Louder, please

Then the Huawei FreeBuds Pro came along (MSRP $268.99 CDN). They fit even better (the Huawei AI Life app has a sound test that helps you choose the right tips for your ears), offer active noise cancellation that even managed to keep me oblivious to a howling cat during a conference call, and will pair with two devices, so I can easily switch between PC and phone. The controls are a bit unusual – there are no buttons, you just stroke or squeeze the stalks to answer calls, enable ANC, or adjust volume. And although they can sometimes be – interesting – to remove from their charging case (the magnet holding them in is formidable), one small endearing thing is that when I have the case open, facing me, and remove an earbud, the one on the right goes into my right ear and the one on the left in my left ear.

The Defuncs are reversed. Battery life is about 30 hours with the charging case (which can charge wirelessly or via USB); less if ANC is enabled. You have to pay attention to the little light on the charging case or the battery status in the app (it shows the charge in each bud, plus the case, separately), because the buds just die when the juice runs out.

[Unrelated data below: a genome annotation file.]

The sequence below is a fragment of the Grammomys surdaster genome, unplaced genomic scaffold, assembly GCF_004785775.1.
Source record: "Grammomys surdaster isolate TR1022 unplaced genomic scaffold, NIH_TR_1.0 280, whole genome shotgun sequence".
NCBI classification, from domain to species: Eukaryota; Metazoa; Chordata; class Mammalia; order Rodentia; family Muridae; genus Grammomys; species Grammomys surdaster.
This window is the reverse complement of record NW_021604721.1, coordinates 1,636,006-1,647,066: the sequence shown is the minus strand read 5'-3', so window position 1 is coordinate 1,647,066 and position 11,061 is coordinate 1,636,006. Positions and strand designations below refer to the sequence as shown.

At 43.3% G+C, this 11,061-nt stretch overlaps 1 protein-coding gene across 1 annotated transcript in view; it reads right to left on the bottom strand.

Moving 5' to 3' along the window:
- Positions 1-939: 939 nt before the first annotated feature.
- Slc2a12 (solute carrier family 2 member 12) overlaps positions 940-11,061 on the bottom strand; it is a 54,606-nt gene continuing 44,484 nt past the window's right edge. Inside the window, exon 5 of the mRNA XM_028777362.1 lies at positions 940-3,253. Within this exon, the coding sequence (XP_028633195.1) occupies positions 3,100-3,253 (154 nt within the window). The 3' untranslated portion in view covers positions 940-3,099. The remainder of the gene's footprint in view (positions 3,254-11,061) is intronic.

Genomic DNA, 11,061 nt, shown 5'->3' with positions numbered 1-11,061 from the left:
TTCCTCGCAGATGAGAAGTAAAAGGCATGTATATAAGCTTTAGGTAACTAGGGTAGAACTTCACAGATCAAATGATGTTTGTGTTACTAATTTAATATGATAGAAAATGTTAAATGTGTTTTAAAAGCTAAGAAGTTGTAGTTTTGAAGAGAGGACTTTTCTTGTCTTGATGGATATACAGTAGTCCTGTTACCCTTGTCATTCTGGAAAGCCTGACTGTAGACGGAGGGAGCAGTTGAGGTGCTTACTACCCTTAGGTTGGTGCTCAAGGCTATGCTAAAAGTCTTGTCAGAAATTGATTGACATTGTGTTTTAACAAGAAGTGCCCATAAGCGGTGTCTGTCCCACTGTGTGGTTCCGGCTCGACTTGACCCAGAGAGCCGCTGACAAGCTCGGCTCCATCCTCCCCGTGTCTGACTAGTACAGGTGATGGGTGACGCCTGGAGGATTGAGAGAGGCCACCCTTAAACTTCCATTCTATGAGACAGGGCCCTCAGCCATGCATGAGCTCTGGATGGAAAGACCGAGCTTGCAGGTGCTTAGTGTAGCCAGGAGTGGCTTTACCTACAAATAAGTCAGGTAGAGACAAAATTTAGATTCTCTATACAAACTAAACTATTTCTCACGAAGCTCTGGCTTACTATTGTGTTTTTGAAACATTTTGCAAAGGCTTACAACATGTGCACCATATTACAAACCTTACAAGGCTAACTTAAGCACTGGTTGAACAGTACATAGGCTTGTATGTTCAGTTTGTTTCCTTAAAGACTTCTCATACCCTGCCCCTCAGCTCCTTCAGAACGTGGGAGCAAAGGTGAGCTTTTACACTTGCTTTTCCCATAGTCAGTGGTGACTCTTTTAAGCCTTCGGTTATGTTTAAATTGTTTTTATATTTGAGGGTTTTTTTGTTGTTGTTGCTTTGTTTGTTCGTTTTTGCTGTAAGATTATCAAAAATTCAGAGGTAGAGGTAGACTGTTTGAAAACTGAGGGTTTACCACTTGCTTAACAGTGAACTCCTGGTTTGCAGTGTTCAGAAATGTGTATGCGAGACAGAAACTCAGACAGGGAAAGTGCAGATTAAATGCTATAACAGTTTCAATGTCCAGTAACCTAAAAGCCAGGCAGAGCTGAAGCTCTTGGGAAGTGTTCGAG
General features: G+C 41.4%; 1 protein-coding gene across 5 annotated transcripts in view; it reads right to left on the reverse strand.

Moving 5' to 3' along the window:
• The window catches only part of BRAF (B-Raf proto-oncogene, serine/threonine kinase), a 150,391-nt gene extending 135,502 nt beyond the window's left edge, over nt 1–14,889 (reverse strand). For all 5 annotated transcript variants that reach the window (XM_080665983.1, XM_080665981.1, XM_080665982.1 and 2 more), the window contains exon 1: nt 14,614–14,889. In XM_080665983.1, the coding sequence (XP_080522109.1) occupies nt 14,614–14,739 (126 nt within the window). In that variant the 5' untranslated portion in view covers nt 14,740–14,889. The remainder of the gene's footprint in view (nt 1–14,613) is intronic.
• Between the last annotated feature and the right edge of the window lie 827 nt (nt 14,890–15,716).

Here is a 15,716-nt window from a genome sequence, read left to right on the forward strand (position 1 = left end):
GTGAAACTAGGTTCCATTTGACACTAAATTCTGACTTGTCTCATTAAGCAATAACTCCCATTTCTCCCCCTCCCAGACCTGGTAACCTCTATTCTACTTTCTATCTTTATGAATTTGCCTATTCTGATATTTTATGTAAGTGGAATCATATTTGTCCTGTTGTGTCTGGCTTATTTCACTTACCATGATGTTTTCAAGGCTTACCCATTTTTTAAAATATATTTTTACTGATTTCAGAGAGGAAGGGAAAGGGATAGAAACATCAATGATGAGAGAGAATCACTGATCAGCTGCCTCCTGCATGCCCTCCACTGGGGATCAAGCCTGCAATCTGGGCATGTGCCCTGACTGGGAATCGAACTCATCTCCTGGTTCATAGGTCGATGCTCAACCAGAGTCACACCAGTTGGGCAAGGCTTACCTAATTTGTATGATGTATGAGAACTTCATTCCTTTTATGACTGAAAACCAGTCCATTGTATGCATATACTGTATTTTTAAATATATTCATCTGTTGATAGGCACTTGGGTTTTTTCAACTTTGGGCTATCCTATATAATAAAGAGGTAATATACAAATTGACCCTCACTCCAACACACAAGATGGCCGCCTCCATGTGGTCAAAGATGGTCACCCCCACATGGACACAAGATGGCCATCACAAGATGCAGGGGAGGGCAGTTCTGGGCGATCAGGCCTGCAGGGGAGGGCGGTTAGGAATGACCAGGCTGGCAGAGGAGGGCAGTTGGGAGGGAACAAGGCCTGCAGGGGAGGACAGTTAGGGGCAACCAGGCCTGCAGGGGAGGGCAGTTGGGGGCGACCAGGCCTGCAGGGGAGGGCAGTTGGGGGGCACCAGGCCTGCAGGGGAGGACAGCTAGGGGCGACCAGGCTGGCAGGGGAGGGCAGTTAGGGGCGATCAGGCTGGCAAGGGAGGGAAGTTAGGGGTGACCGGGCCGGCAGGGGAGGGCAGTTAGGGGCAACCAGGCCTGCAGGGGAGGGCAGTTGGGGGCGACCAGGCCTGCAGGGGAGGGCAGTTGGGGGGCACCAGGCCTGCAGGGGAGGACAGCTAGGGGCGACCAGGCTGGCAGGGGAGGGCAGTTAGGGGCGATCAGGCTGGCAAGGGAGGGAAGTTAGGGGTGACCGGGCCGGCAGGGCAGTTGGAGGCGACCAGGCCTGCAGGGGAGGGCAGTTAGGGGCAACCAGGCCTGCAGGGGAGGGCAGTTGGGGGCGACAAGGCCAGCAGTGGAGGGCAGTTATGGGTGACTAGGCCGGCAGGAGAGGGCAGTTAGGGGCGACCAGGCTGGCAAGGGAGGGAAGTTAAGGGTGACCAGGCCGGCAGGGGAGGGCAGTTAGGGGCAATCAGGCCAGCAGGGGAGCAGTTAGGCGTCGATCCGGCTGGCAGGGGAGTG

Fingers to the keyboard

 

When I’m working at my desktop computer, I found my standard keyboard ended up causing wrist pain after prolonged sessions – and there can be a LOT of those when WFH. It’s not that it’s a bad device, it’s just not a design that keeps wrists in a natural enough orientation to prevent strain. After trying a few ergonomic keyboards, I settled on the Microsoft Ergonomic Keyboard ($84.99 CDN), which is not too aggressively curved but still offers enough of an angle to ease wrist strain, has a decent touch (to me – keyboard touch is a matter of individual preference) and a nice puffy wrist rest. The downside: it’s wired (USB connection), which may mean a little office rearranging if your previous keyboard was wireless.

Don’t just sit there